There is an entire class of business applications that would clearly benefit from a mobile tablet computer’s touch interface and highly interactive and intuitive capabilities. However, in a business setting, workers often need fixed-location, walk-up types of applications that work best on large screens (20+ inches), in real time, over a fast connection (not always the case for wireless).
These applications are often operated not by users who carry the application on a portable device but by users who need to interact for a short period and then walk away (for example, retail kiosks, health care, work orders, airline check-ins and hospitality). In fact, there are many business users who neither have (nor necessarily need) their own personal devices. Having a fixed device that can be easily and centrally managed and updated as necessary by the organization makes a good deal of sense in these scenarios-and saves a lot of time, effort and cost over delivery to individual, portable devices. Plus, fixed tablets are much less apt to be lost, stolen, dropped or damaged.
The Case for Fixed Tablets
The case for fixed tablets
So, why discuss fixed tablets at all? HP has just released an update to its TouchSmart PC line, including one tailored toward business users (the HP TouchSmart 9300 Elite Business PC). Running an Intel next-generation processor with Windows 7, as well as an innovative, tilting 23-inch screen and lots of memory, these machines can provide a level of capability for a user that is unavailable from portable tablets. Plus, although the market is fixated on what portable tablets can do (and they can do much), there is still a substantial potential for fixed devices in business settings (and, of course, consumer applications as well-although that is not the focus here).
I estimate that as much as 25 to 35 percent of business applications now being developed for portable tablets would work better, be easier to manage and offer improved user interactions if deployed on a fixed tablet rather than a mobile tablet device. To be sure, fixed tablets can’t replace the needs of a highly mobile work force. Many fixed-location workers can easily be served by walk-up terminals dispersed around a workplace (for example, retail checkouts, warehouse “picking” and health care delivery). If the user interface takes best advantage of the touch and swipe interfaces so prevalent and popular among mobile users, it can go a long way towards improving business applications and providing real-time information to companies who are currently struggling to obtain an optimized solution for their work force.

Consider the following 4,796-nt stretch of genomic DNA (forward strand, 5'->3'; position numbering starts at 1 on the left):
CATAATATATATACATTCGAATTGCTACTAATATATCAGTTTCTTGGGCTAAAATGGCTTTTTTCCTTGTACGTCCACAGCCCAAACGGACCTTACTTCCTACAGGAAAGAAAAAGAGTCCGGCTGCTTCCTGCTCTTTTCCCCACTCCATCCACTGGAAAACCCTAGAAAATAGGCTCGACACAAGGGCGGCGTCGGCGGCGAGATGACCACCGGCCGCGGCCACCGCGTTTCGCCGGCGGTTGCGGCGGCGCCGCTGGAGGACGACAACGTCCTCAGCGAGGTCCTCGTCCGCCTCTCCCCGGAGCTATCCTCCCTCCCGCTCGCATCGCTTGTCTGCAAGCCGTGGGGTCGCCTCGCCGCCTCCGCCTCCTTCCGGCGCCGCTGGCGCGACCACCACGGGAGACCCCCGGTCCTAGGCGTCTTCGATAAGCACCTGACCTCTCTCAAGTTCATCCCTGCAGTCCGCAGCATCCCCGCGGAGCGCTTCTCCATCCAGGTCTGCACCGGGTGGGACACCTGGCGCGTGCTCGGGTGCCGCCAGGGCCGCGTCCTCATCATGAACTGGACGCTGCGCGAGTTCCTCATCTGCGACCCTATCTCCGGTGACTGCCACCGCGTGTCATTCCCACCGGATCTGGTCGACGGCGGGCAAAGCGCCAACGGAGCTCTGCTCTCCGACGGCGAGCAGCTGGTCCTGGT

Fixed-Location Business Tablets
Fixed-location business tablets
So, is HP (and other vendors with similar products) onto something with fixed-location business “tablets” (although it’s still a PC at heart and not really designed as a tablet)? Yes and no. It’s clear that such hardware has a place in modern businesses. What isn’t as clear is whether or not Windows 7 running the devices can provide the intuitive and highly interactive operations that users now require.
Until Windows achieves the interactive UI qualities of iPhone, iPad and Android, it will be hard to see how the TouchSmart and equivalent PCs make much of an impact on business beyond the traditional, kiosk-oriented markets. Nor is it clear that a “fat” piece of hardware made to run a full Windows implementation can be a truly good fixed-tablet device when much “thinner” architectures are probably adequate to the task (and at lower cost).
The real test will be for HP to work with Microsoft to improve both the interactivity and development capabilities to achieve a breakthrough for fixed-tablet uses, and to offer tools to help ISVs to create truly compelling applications (as they can now on mobile-oriented tablets).
Of course, HP could just port the much better touch UI of WebOS to their TouchSmart devices and make it really user-oriented, thus bypassing the “klugeyness” of Windows for these types of applications. Maybe that’s what HP will offer next. In any event, I believe fixed-tablet devices will be a key component of business applications in the future and should not be dismissed from corporate or ISV planning in favor of a solely mobile device strategy.
Jack E. Gold is the founder and Principal Analyst at J. Gold Associates, an IT analyst firm based in Northborough, Mass., covering the many aspects of business and consumer computing and emerging technologies. Jack is a former VP of research services at the META Group. He has over 35 years experience in the computer and electronics industries. He can be reached at firstname.lastname@example.org.